Sheffield & South Yorkshire

Confidential Mexborough HS2 rail documents left on train

Houses on the Shimmer development Image copyright Getty Images
Image caption Part of the new Shimmer housing development will be demolished to make way for the HS2 railway

Surveyors working on the HS2 rail project lost confidential documents containing personal data of people whose homes are to be demolished.

Residents on the Shimmer estate in Mexborough, South Yorkshire, were told property valuation details were left on a train.

The rail firm is buying some of the newly-built houses to clear them to make way for the high-speed line.

The blunder was slammed by a local councillor as "unbelievable".

HS2 Ltd apologised to residents for the "distress this has caused".

More on this and other South Yorkshire stories

The BBC understands the documents drawn up by Carter Jonas include the name of occupiers, address and valuations of two properties on the estate.

In addition, there is a list of the estimated values of 15 other properties. Some of the information is already publically available.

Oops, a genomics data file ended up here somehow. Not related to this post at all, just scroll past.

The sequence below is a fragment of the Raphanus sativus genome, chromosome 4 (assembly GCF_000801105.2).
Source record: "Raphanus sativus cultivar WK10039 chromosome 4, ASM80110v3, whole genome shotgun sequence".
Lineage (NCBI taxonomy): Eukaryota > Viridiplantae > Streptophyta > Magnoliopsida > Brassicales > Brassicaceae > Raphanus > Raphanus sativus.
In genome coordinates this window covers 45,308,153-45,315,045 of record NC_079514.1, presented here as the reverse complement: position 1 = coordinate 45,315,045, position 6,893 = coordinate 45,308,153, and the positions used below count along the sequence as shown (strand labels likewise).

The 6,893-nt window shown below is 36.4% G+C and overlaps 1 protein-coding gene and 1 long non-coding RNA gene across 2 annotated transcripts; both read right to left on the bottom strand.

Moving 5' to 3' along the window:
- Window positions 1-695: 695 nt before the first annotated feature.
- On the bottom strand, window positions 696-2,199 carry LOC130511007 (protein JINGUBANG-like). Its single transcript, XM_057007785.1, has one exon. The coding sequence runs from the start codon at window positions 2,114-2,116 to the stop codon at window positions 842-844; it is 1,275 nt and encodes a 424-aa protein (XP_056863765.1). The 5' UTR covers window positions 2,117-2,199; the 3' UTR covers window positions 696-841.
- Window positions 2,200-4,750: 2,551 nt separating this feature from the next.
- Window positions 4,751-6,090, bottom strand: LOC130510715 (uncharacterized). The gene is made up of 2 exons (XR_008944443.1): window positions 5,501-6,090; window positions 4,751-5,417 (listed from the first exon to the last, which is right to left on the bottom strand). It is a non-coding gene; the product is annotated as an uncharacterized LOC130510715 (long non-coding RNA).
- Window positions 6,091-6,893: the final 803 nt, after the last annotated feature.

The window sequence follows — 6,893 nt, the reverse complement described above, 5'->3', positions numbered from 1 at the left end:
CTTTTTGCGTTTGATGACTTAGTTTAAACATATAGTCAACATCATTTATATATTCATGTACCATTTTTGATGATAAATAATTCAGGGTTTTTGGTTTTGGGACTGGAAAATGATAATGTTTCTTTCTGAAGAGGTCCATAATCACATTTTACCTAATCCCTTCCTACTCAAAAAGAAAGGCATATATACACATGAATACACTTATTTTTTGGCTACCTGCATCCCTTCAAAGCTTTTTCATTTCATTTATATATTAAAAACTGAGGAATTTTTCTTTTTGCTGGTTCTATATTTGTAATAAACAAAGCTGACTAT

The residents affected were informed of the blunder by letter on Thursday.

Image caption The newly-built properties are set to be demolished due to a change in the route

Local independent councillor Bev Chapman described the loss of the documents as "unbelievable".

"What beggars belief even more is the residents have actually been banned from talking about their own valuations to other residents, to their neighbours," she said.

"So now it's gone public, we've got 17 valuations out there in the public domain."

HS2 and Carter Jonas say there are no "requirements that prevent residents from discussing valuations with each other."

In a statement, HS2 Ltd said: "As soon as the loss was reported to HS2 Ltd, we worked as quickly as possible to identify the content of the lost documents and to contact those affected.

"We take our responsibility to protect personal data very seriously. We are working with our supplier Carter Jonas to review what happened and explore whether any further protections can be put in place."

Related Topics

More on this story

Related Internet links

The BBC is not responsible for the content of external Internet sites